Paying a Divine Debt: The Unfortunate Story of Walter Summerford

Walter Summerford

Walter SummerfordSometimes people just have bad days. In Walter Summerford’s case, he had four, one of which he was not even alive to be miffed by.

The first bad day forced Walter to retire. The second kept him from his hobby. The third killed him, and the fourth was just plain cruel. Lightning struck Walter so many times, it makes him a contender for the title of ‘Unluckiest Man to Ever Live and Die’.

Charge!

Walter Summerford served as a British cavalry officer during the First World War. In 1918, the horse-mounted Major Summerford galloped into battle in Flanders, Belgium. Before the battle had even begun, Walter came flying off his horse. A singular smite from the heavens killed his mount and paralysed him from the waist down. The strike invalided Walter out of his post, so he decided to retire in Vancouver, Canada.

Vancouver in 1924 is a pristine place to behold. Walter, being a sportsman, spent his days peacefully fishing amid the Great North’s lush wildlife and trees. Trees are essential in any ecosystem because they provide shelter, clean air and food. They also attract lightning, which of course meant Walter was jolted once again. The hapless man sat beneath a flaming tree with a look of disbelief frozen on the right side of his face, which is now completely paralysed.

Again and Again

Walter made a full recovery from his divine debacles, fortunately. It only took two years for Walter to walk again, as he understandably began to spend most of his time in motion. In the summer of 1930, Walter was strolling in the park as he did every single day, but the skies would just not leave him alone. Lightning struck the old man, rendering his glorious handlebar moustache singed for the last time. Walter passed away after being fully paralysed for two years.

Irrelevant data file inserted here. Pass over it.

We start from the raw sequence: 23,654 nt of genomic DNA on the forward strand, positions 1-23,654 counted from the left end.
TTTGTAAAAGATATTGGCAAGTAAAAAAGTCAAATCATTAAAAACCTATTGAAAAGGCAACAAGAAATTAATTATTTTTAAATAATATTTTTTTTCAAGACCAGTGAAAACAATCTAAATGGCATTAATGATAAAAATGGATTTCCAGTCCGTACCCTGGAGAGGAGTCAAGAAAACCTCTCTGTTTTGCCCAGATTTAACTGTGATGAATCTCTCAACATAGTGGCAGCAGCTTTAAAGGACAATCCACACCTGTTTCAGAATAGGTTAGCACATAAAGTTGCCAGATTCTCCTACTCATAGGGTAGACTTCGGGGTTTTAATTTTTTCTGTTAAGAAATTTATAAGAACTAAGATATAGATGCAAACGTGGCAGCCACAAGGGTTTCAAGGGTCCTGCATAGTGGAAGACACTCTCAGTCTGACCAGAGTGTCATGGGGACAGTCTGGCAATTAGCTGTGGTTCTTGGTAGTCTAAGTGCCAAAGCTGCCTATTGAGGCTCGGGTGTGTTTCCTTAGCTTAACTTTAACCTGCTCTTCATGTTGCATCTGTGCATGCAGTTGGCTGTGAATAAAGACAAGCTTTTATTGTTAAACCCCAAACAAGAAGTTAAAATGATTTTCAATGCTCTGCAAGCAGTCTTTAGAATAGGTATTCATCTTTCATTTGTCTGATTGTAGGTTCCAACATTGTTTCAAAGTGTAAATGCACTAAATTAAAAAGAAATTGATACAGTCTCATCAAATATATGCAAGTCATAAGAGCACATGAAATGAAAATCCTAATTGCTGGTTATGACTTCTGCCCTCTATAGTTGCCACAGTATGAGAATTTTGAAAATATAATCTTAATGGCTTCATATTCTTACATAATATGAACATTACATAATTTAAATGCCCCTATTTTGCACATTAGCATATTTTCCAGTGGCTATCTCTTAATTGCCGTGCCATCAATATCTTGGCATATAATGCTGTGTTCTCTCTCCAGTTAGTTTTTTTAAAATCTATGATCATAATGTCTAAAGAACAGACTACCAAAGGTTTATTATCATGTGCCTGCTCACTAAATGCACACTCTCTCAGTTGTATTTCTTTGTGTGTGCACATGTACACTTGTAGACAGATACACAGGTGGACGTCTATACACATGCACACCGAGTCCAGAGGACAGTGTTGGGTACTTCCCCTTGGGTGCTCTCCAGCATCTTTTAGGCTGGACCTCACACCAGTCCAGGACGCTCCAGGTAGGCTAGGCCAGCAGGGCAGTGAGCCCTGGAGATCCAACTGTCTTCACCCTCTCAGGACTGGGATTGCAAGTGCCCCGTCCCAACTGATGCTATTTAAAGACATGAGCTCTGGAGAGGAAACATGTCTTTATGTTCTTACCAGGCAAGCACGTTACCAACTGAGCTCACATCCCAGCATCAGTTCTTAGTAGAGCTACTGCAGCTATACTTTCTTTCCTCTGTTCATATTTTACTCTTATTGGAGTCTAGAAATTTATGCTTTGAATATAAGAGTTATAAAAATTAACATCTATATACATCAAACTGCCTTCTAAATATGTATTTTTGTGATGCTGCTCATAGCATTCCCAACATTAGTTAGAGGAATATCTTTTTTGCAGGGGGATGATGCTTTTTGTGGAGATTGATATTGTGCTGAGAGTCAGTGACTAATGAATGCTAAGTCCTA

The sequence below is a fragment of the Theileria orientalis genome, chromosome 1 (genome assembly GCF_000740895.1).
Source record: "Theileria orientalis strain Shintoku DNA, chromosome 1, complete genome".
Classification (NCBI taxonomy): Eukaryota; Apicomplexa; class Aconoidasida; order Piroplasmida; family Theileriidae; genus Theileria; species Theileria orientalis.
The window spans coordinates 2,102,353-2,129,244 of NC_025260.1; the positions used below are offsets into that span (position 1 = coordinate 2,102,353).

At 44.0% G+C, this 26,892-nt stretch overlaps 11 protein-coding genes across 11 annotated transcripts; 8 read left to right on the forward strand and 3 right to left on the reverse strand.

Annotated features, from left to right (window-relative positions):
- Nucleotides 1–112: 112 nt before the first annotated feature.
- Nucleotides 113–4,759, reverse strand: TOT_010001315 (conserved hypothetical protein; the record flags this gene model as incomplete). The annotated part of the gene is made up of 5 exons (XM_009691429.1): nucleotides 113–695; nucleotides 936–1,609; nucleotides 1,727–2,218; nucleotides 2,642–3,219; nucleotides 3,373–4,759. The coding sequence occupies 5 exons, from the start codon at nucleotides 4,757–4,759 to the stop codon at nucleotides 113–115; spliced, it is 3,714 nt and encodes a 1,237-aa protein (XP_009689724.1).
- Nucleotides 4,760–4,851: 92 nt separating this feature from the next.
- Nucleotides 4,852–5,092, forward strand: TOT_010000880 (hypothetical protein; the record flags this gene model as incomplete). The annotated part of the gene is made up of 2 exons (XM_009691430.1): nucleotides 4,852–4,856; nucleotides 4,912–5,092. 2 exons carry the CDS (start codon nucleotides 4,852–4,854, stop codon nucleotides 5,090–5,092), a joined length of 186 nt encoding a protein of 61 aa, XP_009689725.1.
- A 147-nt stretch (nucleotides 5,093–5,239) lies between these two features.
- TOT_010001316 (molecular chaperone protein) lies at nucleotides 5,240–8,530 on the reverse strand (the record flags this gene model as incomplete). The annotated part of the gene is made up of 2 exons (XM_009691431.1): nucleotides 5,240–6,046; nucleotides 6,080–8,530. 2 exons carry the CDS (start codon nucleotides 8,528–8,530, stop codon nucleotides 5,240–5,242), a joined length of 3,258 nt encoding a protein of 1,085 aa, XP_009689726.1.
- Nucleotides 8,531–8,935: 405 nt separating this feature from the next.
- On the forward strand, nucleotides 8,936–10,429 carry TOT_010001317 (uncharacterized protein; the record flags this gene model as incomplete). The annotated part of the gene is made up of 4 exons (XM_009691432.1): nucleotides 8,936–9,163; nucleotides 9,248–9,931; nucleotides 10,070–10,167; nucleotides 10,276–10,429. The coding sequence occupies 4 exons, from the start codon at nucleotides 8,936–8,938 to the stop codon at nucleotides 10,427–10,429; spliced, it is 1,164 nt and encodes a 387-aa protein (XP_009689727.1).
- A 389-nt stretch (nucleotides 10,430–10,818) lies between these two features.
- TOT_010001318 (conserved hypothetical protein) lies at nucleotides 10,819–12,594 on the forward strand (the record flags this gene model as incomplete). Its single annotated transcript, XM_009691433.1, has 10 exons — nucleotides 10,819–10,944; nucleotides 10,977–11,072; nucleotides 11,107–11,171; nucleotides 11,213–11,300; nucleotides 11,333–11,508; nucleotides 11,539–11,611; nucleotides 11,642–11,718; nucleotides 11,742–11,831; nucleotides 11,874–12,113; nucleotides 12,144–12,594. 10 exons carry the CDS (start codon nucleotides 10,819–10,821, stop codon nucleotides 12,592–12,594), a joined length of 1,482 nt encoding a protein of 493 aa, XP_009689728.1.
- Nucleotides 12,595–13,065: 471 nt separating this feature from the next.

People mourned and buried Walter Summerford in 1932. Four years later, in what can only be described as an overdone joke, lightning smashed Walter’s gravestone. Professionals from Centenary Memorial Gardens say that this is possible, depending on the material used (limestone) and surrounding structures. They explain that Walter’s burial in his metal-laden soldier’s uniform may have also increased his already ridiculous odds.

Hopefully, Walter Summerford lived a full life despite the unfortunate hand fate had dealt him. The story of the man struck by lightning thrice alive and once dead may serve as a fascinating bit of trivia, but more than this, it should serve as a means for people to get some perspective on luck, and on life.